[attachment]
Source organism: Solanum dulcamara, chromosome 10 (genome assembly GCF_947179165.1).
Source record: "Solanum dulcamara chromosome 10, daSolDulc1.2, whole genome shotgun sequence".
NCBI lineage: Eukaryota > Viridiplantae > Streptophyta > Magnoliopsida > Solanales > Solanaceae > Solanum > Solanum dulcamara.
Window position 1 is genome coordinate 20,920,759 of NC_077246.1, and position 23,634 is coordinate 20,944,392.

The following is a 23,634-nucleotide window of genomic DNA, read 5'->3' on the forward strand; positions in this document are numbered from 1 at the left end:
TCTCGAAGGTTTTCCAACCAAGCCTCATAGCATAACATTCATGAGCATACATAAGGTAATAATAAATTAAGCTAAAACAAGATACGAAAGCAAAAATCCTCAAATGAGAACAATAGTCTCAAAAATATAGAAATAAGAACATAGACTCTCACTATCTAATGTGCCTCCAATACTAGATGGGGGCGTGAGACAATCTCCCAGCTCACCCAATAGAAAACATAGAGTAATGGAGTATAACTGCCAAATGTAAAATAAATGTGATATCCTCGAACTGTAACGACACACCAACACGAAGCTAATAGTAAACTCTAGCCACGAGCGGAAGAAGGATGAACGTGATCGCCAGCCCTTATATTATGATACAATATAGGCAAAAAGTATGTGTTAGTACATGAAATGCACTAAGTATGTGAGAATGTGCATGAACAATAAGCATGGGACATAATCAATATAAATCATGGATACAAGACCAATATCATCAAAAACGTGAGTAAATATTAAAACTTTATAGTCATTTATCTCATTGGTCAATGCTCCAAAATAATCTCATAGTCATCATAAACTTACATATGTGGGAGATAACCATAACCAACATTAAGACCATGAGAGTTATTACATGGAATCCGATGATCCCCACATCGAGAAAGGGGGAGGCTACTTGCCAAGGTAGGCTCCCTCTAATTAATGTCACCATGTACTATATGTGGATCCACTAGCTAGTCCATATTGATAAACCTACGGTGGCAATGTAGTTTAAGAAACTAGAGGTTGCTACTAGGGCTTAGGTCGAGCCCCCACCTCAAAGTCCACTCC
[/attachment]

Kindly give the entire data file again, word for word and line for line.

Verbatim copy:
Source organism: Solanum dulcamara, chromosome 10 (genome assembly GCF_947179165.1).
Source record: "Solanum dulcamara chromosome 10, daSolDulc1.2, whole genome shotgun sequence".
NCBI lineage: Eukaryota > Viridiplantae > Streptophyta > Magnoliopsida > Solanales > Solanaceae > Solanum > Solanum dulcamara.
Window position 1 is genome coordinate 20,920,759 of NC_077246.1, and position 23,634 is coordinate 20,944,392.

The following is a 23,634-nucleotide window of genomic DNA, read 5'->3' on the forward strand; positions in this document are numbered from 1 at the left end:
TCTCGAAGGTTTTCCAACCAAGCCTCATAGCATAACATTCATGAGCATACATAAGGTAATAATAAATTAAGCTAAAACAAGATACGAAAGCAAAAATCCTCAAATGAGAACAATAGTCTCAAAAATATAGAAATAAGAACATAGACTCTCACTATCTAATGTGCCTCCAATACTAGATGGGGGCGTGAGACAATCTCCCAGCTCACCCAATAGAAAACATAGAGTAATGGAGTATAACTGCCAAATGTAAAATAAATGTGATATCCTCGAACTGTAACGACACACCAACACGAAGCTAATAGTAAACTCTAGCCACGAGCGGAAGAAGGATGAACGTGATCGCCAGCCCTTATATTATGATACAATATAGGCAAAAAGTATGTGTTAGTACATGAAATGCACTAAGTATGTGAGAATGTGCATGAACAATAAGCATGGGACATAATCAATATAAATCATGGATACAAGACCAATATCATCAAAAACGTGAGTAAATATTAAAACTTTATAGTCATTTATCTCATTGGTCAATGCTCCAAAATAATCTCATAGTCATCATAAACTTACATATGTGGGAGATAACCATAACCAACATTAAGACCATGAGAGTTATTACATGGAATCCGATGATCCCCACATCGAGAAAGGGGGAGGCTACTTGCCAAGGTAGGCTCCCTCTAATTAATGTCACCATGTACTATATGTGGATCCACTAGCTAGTCCATATTGATAAACCTACGGTGGCAATGTAGTTTAAGAAACTAGAGGTTGCTACTAGGGCTTAGGTCGAGCCCCCACCTCAAAGTCCACTCC